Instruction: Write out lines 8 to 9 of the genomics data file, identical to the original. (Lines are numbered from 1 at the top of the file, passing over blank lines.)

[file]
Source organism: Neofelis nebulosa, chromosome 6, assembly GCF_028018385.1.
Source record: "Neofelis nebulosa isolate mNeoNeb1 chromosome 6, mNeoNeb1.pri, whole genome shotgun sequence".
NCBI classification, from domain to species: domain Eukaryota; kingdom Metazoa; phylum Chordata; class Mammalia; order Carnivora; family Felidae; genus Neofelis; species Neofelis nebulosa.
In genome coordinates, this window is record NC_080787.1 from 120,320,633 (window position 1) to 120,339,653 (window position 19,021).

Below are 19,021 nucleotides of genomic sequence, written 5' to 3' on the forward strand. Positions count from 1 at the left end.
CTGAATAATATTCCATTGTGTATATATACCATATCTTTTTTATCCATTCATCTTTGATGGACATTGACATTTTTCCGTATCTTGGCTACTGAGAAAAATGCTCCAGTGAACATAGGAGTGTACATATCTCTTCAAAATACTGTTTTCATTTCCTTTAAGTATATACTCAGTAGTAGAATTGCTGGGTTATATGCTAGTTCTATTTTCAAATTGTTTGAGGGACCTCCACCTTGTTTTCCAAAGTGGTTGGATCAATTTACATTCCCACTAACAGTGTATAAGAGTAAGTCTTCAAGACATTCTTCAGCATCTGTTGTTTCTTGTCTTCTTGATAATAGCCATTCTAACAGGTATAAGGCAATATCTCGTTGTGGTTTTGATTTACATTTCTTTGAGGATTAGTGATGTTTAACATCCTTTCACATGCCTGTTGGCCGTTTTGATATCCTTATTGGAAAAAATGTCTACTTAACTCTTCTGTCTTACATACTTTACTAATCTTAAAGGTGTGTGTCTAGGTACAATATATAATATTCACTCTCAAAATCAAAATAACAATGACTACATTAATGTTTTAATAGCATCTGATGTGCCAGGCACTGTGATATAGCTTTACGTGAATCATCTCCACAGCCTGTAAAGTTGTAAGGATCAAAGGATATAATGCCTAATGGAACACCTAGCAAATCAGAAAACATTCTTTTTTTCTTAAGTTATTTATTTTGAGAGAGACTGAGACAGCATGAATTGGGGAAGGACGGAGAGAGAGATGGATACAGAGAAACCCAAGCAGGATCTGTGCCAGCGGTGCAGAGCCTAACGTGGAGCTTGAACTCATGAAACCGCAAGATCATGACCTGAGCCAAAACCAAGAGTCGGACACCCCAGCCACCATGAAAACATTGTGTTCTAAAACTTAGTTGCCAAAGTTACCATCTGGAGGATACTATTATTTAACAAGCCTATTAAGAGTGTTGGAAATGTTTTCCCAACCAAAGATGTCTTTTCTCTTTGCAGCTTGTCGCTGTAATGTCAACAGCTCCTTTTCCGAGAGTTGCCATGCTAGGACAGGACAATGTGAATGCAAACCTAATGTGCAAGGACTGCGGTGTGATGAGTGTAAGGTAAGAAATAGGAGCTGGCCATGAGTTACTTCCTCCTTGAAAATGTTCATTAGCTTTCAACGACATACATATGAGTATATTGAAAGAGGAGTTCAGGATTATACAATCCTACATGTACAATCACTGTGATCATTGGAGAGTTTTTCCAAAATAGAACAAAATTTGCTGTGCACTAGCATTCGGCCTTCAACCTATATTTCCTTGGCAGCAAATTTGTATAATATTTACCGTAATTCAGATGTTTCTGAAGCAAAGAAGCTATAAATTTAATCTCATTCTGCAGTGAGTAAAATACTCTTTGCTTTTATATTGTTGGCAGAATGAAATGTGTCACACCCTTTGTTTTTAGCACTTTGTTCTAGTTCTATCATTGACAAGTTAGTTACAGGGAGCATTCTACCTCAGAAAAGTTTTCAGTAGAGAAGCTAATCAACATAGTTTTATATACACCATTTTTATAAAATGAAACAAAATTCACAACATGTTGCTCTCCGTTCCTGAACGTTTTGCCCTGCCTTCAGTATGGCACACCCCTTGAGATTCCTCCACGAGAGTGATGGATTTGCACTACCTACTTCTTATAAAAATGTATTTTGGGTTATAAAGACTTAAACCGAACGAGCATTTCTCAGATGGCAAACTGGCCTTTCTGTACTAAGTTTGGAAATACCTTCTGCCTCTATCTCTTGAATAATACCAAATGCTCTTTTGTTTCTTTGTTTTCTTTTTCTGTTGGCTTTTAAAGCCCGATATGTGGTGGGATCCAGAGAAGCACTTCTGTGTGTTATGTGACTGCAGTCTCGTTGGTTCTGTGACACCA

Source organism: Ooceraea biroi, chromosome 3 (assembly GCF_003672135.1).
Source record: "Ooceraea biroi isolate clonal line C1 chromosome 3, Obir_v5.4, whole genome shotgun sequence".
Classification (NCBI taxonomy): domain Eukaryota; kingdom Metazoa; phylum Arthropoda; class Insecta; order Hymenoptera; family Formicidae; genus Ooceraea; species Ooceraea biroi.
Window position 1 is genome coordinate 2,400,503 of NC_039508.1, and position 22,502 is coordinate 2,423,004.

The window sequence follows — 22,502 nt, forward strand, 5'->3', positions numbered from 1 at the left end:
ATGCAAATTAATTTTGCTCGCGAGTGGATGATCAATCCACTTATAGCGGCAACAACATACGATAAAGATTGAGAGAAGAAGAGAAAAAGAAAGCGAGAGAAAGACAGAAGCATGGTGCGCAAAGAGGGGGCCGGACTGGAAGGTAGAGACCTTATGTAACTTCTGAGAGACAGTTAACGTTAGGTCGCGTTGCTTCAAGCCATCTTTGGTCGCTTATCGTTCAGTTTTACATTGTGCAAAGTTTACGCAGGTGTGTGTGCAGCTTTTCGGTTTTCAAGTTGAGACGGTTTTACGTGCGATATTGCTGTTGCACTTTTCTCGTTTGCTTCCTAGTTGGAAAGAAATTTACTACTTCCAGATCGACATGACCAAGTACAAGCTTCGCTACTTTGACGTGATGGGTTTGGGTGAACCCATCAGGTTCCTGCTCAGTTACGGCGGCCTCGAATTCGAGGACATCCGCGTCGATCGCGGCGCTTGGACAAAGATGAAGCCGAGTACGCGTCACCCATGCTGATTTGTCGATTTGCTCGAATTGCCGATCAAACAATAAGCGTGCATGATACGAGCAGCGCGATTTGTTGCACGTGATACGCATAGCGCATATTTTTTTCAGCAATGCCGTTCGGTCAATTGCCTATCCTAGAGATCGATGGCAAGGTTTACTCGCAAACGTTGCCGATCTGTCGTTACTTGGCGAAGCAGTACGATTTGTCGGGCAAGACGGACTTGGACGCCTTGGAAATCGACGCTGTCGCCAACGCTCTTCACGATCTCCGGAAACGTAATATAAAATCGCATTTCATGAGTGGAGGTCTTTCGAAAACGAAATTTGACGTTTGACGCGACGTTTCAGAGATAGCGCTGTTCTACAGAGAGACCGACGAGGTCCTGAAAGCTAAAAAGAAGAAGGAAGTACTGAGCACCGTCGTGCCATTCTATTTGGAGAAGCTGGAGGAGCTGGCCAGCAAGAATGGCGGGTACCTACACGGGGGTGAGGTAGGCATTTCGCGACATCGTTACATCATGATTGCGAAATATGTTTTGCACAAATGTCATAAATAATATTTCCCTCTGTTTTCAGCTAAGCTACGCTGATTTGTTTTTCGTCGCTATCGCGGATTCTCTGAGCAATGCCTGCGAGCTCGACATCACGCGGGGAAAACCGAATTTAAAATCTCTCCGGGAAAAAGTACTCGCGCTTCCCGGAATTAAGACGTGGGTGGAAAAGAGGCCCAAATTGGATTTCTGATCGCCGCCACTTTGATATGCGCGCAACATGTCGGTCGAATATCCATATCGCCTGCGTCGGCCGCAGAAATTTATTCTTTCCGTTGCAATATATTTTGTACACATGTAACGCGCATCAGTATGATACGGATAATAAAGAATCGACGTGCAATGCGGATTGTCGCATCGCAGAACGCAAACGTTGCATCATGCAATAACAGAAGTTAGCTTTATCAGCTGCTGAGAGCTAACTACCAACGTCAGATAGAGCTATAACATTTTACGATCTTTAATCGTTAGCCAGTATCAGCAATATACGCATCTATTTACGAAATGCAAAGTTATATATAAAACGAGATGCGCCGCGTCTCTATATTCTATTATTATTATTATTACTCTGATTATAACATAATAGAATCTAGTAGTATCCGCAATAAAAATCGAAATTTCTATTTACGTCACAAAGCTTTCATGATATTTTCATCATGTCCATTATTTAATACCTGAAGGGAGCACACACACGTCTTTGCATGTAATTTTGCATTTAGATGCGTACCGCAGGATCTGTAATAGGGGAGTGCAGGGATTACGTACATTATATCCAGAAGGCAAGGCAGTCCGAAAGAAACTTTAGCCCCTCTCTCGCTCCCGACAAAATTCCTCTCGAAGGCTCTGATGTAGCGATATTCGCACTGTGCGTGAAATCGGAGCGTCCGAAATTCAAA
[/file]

Source record: "Ooceraea biroi isolate clonal line C1 chromosome 3, Obir_v5.4, whole genome shotgun sequence".
Classification (NCBI taxonomy): domain Eukaryota; kingdom Metazoa; phylum Arthropoda; class Insecta; order Hymenoptera; family Formicidae; genus Ooceraea; species Ooceraea biroi.